Last week DigiCert announced it had closed on the billion-dollar acquisition of Symantec’s security business previously announced in August of this year. The deal adds to DigiCert’s capable team some of the industry’s best talent and resources in the area of SSL/TLS certificates and related PKI solutions. As the world becomes more cloud and IoT-centric, these are security technologies that companies need to pay more attention to.
Prior to the close, I had a chance to talk to Flavio Martins, executive vice president of support and validation at DigiCert, about what customers should expect from the company as it rolls in the Symantec assets. This should be of particular interest to Symantec customers that may be concerned that innovation may slow down or their current products will be retired. Martins assured me that this would not be the case. The plan is to provide a smooth transition with faster innovation, which will benefit DigiCert’s current customers but also the Symantec customers that are transitioning over.
The bigger DigiCert will be the global leader in the SSL/TLS certificates, PKI space, but the acquisition wasn’t just to roll up share. Martins told me DigiCert is looking forward to bringing the Symantec talent into the fold. He recognizes that security is a niche market and the area they play in is specialized within the security industry but there’s an opportunity here to evolve it. The plan is to take the currently established infrastructure — already built to be highly scalable, flexible and capable of doing much higher volume issuance — and improve it to advance automation that speeds up the deployment of SSL certificates and reduces the need for manpower or the potential for error with manual processes.
All the technical elements currently exist within DigiCert but now the influx of people will help the company drive the initiatives forward at a much faster pace.
That sounds like something I hear from vendors all the time, but the integration of teams can often lead to a temporary slowdown in innovation. Martins seemed well aware of this and assured me that DigiCert has a well-seasoned framework that encompasses every aspect of innovation from the way the teams are structured to what projects they work on. DigiCert recognizes the importance of what they do and the company will not lose their ability to bring new solutions to market quickly. Instead, they will enhance it.
I asked Martins where customers should be looking for innovation and he was quick to say again that automation of PKI is a priority. Many customers are heading down the path of modernizing their infrastructure and their development approach, and this changes things in DigiCert’s business. There is more use of cloud services and automation within the application development process itself and DigiCert is focused on integrating the certificate issuance and deployment process into the development tools that enterprises use. This includes popular DevOps tools like Chef, Puppet, Ansible and Salt. Additionally, DigiCert is continuously integrating with popular cloud platforms.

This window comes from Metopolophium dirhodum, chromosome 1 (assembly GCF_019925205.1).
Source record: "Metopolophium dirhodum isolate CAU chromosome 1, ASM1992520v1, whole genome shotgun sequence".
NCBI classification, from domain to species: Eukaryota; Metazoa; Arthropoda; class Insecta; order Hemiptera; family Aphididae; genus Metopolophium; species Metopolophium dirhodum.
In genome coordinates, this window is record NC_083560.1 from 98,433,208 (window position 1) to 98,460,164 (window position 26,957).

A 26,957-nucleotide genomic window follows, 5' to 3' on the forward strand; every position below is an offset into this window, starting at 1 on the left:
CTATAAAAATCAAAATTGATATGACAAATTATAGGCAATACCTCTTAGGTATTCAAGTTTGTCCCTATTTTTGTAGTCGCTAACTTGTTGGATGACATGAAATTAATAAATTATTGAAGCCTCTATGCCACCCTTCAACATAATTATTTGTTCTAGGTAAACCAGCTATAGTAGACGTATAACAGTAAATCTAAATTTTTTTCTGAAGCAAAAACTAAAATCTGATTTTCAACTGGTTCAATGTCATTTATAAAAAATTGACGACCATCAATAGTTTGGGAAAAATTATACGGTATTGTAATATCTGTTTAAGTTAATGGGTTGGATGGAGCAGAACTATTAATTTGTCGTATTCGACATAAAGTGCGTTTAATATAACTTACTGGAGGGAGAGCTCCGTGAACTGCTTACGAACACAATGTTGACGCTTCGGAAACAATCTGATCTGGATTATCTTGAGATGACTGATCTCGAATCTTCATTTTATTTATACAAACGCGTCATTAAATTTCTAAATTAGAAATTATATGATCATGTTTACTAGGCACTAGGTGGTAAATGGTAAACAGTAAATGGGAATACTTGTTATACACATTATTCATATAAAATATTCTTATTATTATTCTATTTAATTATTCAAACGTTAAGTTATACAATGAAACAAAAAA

SSL needs to evolve as well. The core technology itself does not need to change as much as we need to think about how to create a more flexible platform to directly integrate into whatever method the company is using for their development including the automation of “SSL as a service”. Businesses are rapidly moving to the cloud and DigiCert can accommodate that.
DigiCert sees a need for growing the PKI as a managed service, particularly because of IoT. Industrial organizations, healthcare providers and others need a relationship with a certificate provider as many IoT endpoints don’t have network capabilities. If they do, they are nascent so there are very few security capabilities. Organizations want to work with a managed service provider to take a more collaborative approach.
The last point of conversation with Martins was around Symantec customers. Earlier, I alluded to the point there should be no disruption to the Symantec customer base and asked him to elaborate on this. He made a couple of strong points that made me believe that was true. First, DigiCert is solely focused on the certificate authority market, unlike Symantec that was battling other fronts. It’s strategic to the company and 100 percent of the resources are aligned here to meet the changing needs of the customer today and into the future.
DigiCert’s goal is to make the transition to the new infrastructure absolutely seamless so any impact will only be positive. The company already has the fastest issuance times and that will only get better, so at a minimum Symantec customers will receive certificates faster.
Flavio Martins finished the conversation with me with this quote “Our goal is to over deliver and that won’t change. Our customers will continue to get the service they expect and Symantec customers will see a significant improvement in innovation and speed of service.”